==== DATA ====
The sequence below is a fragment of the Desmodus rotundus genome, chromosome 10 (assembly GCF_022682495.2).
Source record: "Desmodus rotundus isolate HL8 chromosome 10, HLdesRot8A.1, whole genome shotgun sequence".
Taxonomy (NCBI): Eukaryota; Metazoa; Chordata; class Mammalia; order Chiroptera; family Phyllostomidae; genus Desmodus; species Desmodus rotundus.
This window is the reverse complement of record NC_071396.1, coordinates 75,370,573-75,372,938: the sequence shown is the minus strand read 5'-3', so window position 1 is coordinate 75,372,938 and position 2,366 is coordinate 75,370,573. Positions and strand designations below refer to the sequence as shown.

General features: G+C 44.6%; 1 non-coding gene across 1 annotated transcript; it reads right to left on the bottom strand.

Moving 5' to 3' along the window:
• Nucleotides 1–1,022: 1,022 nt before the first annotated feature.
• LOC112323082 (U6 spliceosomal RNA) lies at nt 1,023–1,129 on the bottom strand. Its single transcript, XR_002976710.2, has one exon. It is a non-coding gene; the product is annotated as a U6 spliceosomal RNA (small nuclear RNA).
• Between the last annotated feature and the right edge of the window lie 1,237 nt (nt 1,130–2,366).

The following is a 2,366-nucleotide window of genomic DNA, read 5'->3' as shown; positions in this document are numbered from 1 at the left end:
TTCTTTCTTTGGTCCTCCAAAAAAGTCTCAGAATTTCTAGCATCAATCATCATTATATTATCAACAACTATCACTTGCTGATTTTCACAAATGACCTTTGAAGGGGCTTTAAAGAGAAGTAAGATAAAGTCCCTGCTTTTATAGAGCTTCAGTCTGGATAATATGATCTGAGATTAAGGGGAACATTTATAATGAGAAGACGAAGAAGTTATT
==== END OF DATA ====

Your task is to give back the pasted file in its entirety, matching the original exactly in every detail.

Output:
The sequence below is a fragment of the Desmodus rotundus genome, chromosome 10 (assembly GCF_022682495.2).
Source record: "Desmodus rotundus isolate HL8 chromosome 10, HLdesRot8A.1, whole genome shotgun sequence".
Taxonomy (NCBI): Eukaryota; Metazoa; Chordata; class Mammalia; order Chiroptera; family Phyllostomidae; genus Desmodus; species Desmodus rotundus.
This window is the reverse complement of record NC_071396.1, coordinates 75,370,573-75,372,938: the sequence shown is the minus strand read 5'-3', so window position 1 is coordinate 75,372,938 and position 2,366 is coordinate 75,370,573. Positions and strand designations below refer to the sequence as shown.

General features: G+C 44.6%; 1 non-coding gene across 1 annotated transcript; it reads right to left on the bottom strand.

Moving 5' to 3' along the window:
• Nucleotides 1–1,022: 1,022 nt before the first annotated feature.
• LOC112323082 (U6 spliceosomal RNA) lies at nt 1,023–1,129 on the bottom strand. Its single transcript, XR_002976710.2, has one exon. It is a non-coding gene; the product is annotated as a U6 spliceosomal RNA (small nuclear RNA).
• Between the last annotated feature and the right edge of the window lie 1,237 nt (nt 1,130–2,366).

The following is a 2,366-nucleotide window of genomic DNA, read 5'->3' as shown; positions in this document are numbered from 1 at the left end:
TTCTTTCTTTGGTCCTCCAAAAAAGTCTCAGAATTTCTAGCATCAATCATCATTATATTATCAACAACTATCACTTGCTGATTTTCACAAATGACCTTTGAAGGGGCTTTAAAGAGAAGTAAGATAAAGTCCCTGCTTTTATAGAGCTTCAGTCTGGATAATATGATCTGAGATTAAGGGGAACATTTATAATGAGAAGACGAAGAAGTTATT